March 05, 2007 Edition 1
In the wake of China's President Hu Jintao's visit to Africa, there have been a whole range of opinions about China's intentions.
A lot of hostility and suspicion has been expressed without any hard evidence to show that China has evil intentions.
There are no Chinese military bases in Africa. There is no Chinese navy sailing up and down the coasts of Africa. There is no Chinese air force bombing and killing Africans. There is no "perpetual war against terror" being foisted on the African people. There is no Chinese attempt to undermine the independence of Africa through interference in its internal affairs.
What we do have is a China that is developing its economy in a globalised world. It is a country that supported the struggle against apartheid in South Africa and that now sees itself as a partner in African development.
Overall, there is no doubt that China plays a positive role in Africa's strive for development in the face of imperialist exploitation from the US and, to a lesser extent, from other Western powers.
Building bilateral relations with the Chinese will counter the destructive influence of corporate globalisation, which is the central cause of instability in our economy.
We cannot forget the positive role that China played during the struggle against apartheid.
The Tan-Zam railroad between Lusaka and Dar-es-Salaam was built with massive financing by China. Its technicians who worked on that project lived simply in existing villages along the route, unlike the demands of Western donors for comfort zones for their personnel on other projects. That railway line allowed Zambia to export its copper without being beholden to the ports of apartheid SA.
Strong links with China help us to loosen the stranglehold of US imperialism, which is developing its economic base here to penetrate the rest of Africa. The ANC government is happy to be George Bush's "pointman" in this part of the world. The US military have now established an African Command and interfere at will to protect their interests without the slightest regard for human life.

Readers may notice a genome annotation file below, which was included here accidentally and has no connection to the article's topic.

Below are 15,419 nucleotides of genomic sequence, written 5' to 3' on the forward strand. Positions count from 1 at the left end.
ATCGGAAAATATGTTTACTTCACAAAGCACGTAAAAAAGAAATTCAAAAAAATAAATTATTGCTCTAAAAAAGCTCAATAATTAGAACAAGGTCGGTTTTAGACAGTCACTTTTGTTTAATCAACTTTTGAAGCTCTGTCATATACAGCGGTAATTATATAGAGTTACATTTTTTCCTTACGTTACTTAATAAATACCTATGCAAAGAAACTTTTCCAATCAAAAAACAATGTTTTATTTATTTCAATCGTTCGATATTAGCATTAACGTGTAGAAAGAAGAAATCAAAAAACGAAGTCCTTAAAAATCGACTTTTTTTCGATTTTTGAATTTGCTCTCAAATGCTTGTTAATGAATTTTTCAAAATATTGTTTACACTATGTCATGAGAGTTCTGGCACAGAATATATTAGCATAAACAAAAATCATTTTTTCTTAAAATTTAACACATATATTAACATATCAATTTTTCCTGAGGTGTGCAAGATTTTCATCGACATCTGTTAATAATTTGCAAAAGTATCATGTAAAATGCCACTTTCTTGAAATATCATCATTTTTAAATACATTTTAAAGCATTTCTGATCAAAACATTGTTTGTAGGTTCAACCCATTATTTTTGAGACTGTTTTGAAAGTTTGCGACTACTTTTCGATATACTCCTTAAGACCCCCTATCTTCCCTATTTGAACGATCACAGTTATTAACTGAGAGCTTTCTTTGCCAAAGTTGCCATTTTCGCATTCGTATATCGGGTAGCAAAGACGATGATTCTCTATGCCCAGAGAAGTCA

China behaves quite differently and is loath to interfere in any way with the countries it deals with. This is in contrast to the West, which has sent troops to many countries to protect or promote "democracy", but which create more havoc and loss of life. When African states get finance from the World Bank or the IMF, a host of conditions are laid down. This, too, is in stark contrast to Chinese loans.
In this dangerous world where a predatory superpower is threatening nuclear catastrophe, we need to unite with those who stand up to this peril. China has just recently sent shivers down the backs of the warmongers by shooting down a disused satellite with one of their rockets.
China will remain our friend for the foreseeable future and our links should be strengthened beyond mere trade deals.
Secretary for Foreign Affairs, Pan Africanist Congress of Azania